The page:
Your Weight Depends on More Than Your Diet

Even after you have subjected yourself to unimaginably boring menus, or stringent workouts, you might find your weight is still not where you want it to be.

It is possible to work with your body to lose weight by addressing these surprising complementary and contributing factors to weight and overall good health. 

Your body sometimes sends you too many signals, or the wrong kind of signals, to eat and store weight. 

According to Rangan Chatterjee, the author of Feel Great, Lose Weight, we must get familiar with these signals: hunger, full, store fat, weight point. 

The first two things are pretty self-explanatory. The third is related to your body’s use of insulin. And the 4th is the signal in your brain that can trigger the others – silently telling your body you need to lose or gain weight according to its own calculus.


Reset the hunger signal

Occasionally celebrating with bliss-inducing foods covered in sugar, like that donut you stole on your way in to the office, can set off a cascade of bad effects. Among them, it will reduce your desire for real, unprocessed fruits and vegetables. You know, the kind that have natural sugars delivered in a healthy way for our bodies. 

So these moments of indulgence in processed foods stimulate you by rewarding you with dopamine. This indulgence makes the next donut slightly less satisfying, and slopes you down into deteriorating eating habits. It also shoots out insulin which overpowers your full signal.

A weekend cleanse doesn’t reset this. Only building the habit of eating unprocessed foods can help your hunger signal kick in at the right time.


Trick the full signal and store fat signals to communicate

Lepatin is the chemical that tells your body you’re full. Insulin can shut it down, as we saw before, allowing you to blow through your intended calorie limits, and triggering your “store fat” signal.

Indulging in a second helping, or overeating late in the day, can also overpower your natural system for maintaining the correct weight. 

If you eat most of your calories in the first half of the day, studies show that you will trend down toward your ideal weight. Going to bed with a full stomach is a recipe for fat storage.

Eating too late, or too frequently, will keep your body in “store fat” mode.

This information has helped spur the current trend of intermittent fasting. This is a technique that takes advantage of the simple fact that your waking self burns more calories than your inactive, sleeping self. You don’t have to starve yourself each day, but you are doing yourself a favor when you shrink your eating window, and put as much of it as possible in the first half of your day.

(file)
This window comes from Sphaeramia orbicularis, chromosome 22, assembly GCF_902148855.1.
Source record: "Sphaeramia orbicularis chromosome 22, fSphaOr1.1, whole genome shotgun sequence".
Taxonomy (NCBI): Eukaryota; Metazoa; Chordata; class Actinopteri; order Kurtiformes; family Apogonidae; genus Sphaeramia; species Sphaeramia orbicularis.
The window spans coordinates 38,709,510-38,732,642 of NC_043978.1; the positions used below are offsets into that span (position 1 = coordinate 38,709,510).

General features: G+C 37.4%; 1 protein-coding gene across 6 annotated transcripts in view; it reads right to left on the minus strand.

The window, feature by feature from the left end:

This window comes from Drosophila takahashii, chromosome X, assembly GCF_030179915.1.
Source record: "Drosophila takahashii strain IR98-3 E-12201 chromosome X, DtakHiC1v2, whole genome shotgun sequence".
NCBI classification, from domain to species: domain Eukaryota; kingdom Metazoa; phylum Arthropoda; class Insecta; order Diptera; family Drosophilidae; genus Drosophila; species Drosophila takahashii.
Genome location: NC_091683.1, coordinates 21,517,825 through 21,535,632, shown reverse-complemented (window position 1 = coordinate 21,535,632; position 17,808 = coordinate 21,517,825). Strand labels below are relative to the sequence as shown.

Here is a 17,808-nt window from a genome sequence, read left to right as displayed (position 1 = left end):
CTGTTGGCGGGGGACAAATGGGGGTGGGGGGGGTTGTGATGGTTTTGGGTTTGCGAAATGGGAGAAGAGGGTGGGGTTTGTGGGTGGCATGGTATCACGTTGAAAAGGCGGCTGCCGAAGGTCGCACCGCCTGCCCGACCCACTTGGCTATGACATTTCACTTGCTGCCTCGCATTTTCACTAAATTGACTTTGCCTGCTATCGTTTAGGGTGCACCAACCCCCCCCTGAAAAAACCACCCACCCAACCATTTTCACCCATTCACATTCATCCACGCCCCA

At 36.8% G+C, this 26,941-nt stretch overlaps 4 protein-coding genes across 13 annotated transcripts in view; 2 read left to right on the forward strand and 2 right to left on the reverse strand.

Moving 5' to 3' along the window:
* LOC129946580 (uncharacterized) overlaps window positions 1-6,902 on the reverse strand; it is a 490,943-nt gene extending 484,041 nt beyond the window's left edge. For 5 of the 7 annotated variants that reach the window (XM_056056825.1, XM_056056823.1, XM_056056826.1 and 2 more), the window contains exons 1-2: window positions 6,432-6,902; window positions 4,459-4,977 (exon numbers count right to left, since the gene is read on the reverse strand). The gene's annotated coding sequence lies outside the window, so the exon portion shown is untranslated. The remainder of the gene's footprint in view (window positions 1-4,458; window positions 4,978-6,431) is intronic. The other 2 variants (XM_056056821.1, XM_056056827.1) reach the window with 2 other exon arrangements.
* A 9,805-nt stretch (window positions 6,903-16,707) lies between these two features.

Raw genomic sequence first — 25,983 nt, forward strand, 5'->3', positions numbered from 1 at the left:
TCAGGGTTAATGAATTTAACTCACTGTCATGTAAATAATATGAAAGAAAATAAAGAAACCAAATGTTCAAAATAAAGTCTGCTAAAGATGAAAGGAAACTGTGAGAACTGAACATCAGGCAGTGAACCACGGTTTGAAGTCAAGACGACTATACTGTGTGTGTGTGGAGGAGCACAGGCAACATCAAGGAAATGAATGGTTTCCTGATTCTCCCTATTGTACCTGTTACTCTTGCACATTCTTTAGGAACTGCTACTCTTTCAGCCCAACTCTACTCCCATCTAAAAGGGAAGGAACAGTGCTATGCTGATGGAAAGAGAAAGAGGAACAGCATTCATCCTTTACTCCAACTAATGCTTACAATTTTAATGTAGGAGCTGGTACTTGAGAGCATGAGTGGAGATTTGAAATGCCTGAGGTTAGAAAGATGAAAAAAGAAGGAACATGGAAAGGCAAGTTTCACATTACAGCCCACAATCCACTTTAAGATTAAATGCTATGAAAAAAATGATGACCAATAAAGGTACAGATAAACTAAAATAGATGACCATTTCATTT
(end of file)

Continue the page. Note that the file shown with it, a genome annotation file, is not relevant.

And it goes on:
The scale is not your friend. Or your enemy. Photo by Pavel Danilyuk from Pexels


There is evidence that our active ancestors didn’t actually burn more calories than us.

Movement, rather than exercise, is the key to burning calories. Fidgeting or toe tapping, and other non-exercise movement, can be just as effective as a concentrated workout to reduce weight.

You can build movement into your commute by adding walking to your day. The 10,000 daily step goal remains a proven level to contribute to better health and weight management. 

Even modest changes to your activity level, when accompanied by other small changes, can help you maintain your ideal weight.



We all know we probably need more sleep, but cramming in those last few minutes of alone-time with social media, or the TV, and taking that time away from sleep, contributes to unwanted weight gain. 

Studies have shown that a bad night’s sleep often triggers people to eat, on average, 300 more calories the next day.

It seems to wear down your willpower, and increase your stress hormone, cortisol, and that triggers your body’s effort to store fat. So not getting enough sleep is an enemy to your diet and exercise.

Set a sleep routine. Reduce or eliminate afternoon caffeine and late night alcohol. Finally, light – including that from our phone screens – serves to disrupt our sleep cycles. 

Sakina Issa. Picture provided.

Get therapy!

Studies show that obesity is linked to adverse childhood experiences (ACEs). These different traumas, which include events as extreme as rape and robbery or as seemingly mild as being raised in poverty, create ongoing needs. This includes a desire to eat to seek security.

Life has stress and pressures. It’s part of the deal. Talking to a licensed therapist can help you unpack your childhood traumas, or your daily stresses. This can help make sure food is no longer your source of comfort.

You can hit the red button on this page for a free, no obligation consultation with Sakina Issa, and see how therapy can help you make sense of your days.


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